5 Tips on Talking About Sex with Your Kids
Embarrassed? Afraid? Here’s how to make it a lot easier.
-Amber Madison (Adapted from her book, Talking Sex With Your Kids.)
So your four-year-old asks you “what’s a vagina,” your middle-schooler’s new favorite comeback is “suck it,” or your teenager is about to go to the prom. No matter what age your kids are, if you’re starting a talk about sex with them (hopefully one of many talks), don’t freak out. Instead, try these strategies:
1. Don’t be ashamed. Sex. Say it out loud. Sexual intercourse. Say that too. If you’re blushing, sweating, or just said the words in your head, say them again, louder. And again and again, until you’ve said them so many times that the words no longer have an embarrassing meaning. This may seem ridiculous or even raunchy, but I promise it will help. The more you get used to saying sexual words, the more immune to them you get. They are just words that you can say in front of your kids. Sex is hard to talk about only because we’ve learned it should be. But you can get over your embarrassment about sex; it just means realizing that it’s not a topic that’s inherently humiliating.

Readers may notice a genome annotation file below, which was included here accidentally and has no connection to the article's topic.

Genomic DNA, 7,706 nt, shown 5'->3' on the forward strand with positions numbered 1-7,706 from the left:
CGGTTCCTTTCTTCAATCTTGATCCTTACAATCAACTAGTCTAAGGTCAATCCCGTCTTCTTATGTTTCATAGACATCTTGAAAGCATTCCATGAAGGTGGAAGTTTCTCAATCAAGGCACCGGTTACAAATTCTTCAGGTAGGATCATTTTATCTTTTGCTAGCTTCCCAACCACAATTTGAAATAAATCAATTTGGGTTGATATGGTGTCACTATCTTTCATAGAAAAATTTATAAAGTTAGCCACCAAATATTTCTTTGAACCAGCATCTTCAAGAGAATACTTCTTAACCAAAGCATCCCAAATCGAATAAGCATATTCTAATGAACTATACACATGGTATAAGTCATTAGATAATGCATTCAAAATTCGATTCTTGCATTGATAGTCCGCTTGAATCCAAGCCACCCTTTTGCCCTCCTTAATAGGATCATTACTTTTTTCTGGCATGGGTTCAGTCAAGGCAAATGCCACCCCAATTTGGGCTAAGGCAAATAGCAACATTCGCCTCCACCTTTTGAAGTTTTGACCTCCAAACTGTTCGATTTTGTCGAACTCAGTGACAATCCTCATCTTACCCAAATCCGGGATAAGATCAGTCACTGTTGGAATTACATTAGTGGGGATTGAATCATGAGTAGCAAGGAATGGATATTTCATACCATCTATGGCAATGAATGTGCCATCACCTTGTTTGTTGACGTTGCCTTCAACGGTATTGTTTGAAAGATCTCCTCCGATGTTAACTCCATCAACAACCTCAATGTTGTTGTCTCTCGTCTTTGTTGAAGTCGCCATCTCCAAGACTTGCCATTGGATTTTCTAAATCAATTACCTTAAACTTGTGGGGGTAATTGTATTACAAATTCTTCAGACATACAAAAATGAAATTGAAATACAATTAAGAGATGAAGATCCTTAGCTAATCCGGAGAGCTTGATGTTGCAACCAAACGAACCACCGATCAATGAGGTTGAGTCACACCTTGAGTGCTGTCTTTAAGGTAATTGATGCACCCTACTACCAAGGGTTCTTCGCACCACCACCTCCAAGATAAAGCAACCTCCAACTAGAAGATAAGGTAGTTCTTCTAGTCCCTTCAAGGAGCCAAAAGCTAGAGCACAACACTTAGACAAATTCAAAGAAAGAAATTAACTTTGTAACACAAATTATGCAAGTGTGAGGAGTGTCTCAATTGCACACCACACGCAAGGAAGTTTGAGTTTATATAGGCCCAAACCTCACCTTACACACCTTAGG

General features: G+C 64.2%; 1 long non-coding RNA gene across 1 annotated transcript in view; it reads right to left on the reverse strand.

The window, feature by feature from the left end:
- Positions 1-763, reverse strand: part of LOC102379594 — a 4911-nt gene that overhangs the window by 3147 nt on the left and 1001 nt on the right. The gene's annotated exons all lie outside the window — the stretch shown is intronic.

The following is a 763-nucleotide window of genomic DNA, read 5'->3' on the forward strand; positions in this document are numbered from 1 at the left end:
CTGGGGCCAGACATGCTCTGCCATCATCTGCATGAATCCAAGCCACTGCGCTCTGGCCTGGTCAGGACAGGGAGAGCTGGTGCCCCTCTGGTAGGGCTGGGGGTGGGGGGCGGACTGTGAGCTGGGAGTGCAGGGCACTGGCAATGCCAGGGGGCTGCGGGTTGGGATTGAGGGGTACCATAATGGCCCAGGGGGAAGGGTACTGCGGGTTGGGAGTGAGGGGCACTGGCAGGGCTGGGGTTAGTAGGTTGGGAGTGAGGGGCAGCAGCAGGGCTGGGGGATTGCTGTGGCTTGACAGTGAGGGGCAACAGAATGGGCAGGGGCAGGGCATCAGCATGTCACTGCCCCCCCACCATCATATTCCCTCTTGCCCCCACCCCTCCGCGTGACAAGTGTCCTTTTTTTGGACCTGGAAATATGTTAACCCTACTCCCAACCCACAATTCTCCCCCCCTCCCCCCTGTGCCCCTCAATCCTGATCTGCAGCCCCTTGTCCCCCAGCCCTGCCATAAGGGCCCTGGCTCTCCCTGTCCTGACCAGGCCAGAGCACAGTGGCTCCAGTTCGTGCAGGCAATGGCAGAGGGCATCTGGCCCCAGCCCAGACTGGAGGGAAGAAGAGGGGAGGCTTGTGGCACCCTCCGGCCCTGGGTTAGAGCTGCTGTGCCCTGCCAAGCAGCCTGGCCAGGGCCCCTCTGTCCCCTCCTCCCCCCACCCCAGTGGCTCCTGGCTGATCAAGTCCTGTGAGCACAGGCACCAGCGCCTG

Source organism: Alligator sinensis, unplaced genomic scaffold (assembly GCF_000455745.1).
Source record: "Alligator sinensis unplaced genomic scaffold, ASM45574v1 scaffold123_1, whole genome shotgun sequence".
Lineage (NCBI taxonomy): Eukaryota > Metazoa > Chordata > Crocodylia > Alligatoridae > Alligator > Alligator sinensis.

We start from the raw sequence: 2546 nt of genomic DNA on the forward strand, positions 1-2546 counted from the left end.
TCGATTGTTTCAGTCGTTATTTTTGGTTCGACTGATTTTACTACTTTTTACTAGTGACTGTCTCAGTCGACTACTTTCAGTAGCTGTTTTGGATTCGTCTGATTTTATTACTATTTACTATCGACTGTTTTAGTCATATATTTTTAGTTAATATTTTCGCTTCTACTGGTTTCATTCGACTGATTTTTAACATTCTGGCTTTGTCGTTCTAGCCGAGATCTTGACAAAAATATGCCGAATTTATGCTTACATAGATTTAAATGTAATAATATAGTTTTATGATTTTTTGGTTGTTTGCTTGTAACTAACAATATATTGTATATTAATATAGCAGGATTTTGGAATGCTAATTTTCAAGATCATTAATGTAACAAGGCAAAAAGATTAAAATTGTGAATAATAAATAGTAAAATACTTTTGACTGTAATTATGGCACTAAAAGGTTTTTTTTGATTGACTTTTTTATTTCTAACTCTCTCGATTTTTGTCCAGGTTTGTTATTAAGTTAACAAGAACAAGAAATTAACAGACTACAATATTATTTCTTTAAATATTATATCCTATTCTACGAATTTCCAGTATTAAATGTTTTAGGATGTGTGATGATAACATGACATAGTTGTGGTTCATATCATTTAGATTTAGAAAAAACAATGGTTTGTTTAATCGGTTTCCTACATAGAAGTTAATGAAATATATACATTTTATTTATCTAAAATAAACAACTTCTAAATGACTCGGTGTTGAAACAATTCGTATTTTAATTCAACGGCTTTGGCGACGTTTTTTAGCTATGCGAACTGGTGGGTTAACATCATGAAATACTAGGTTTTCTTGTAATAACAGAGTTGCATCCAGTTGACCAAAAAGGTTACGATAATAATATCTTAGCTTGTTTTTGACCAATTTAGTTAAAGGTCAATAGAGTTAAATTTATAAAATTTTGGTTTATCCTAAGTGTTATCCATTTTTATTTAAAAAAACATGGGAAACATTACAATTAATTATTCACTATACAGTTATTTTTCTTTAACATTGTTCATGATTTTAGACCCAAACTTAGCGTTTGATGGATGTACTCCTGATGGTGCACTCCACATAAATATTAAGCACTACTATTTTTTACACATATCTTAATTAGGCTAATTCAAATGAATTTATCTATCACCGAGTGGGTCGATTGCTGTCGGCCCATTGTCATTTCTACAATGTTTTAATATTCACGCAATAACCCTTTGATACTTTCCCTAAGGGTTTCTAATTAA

2. Talk your age. When discussing sex with your children, use accurate, matter-of-fact terms like “penis” and “vagina.” Younger kids need to learn there’s nothing shameful about their bodies, and older kids need to be talked to like adults. As your kids get older, and you’re talking to them about more concrete sexual issues, again, remember your age. There’s no need to overdo it by using their lingo— your job is to be a parent, not a friend. No one wants to hear their parents talking about dicks.
3. Make it a conversation. In a conversation, two people talk and listen to each other. When you’re talking with your kids about sex, it should be a conversation, not a lecture. Don’t be so concentrated on what you want to say to them that you forget to listen to their responses. Encourage your kids to ask questions and talk to you about any sexual issue on their minds. Especially if your kids are teens, encourage them to be open with you as they try to navigate sex and intimate relationships. You’ll have a better sense of their questions about sex, and which issues they may be struggling with.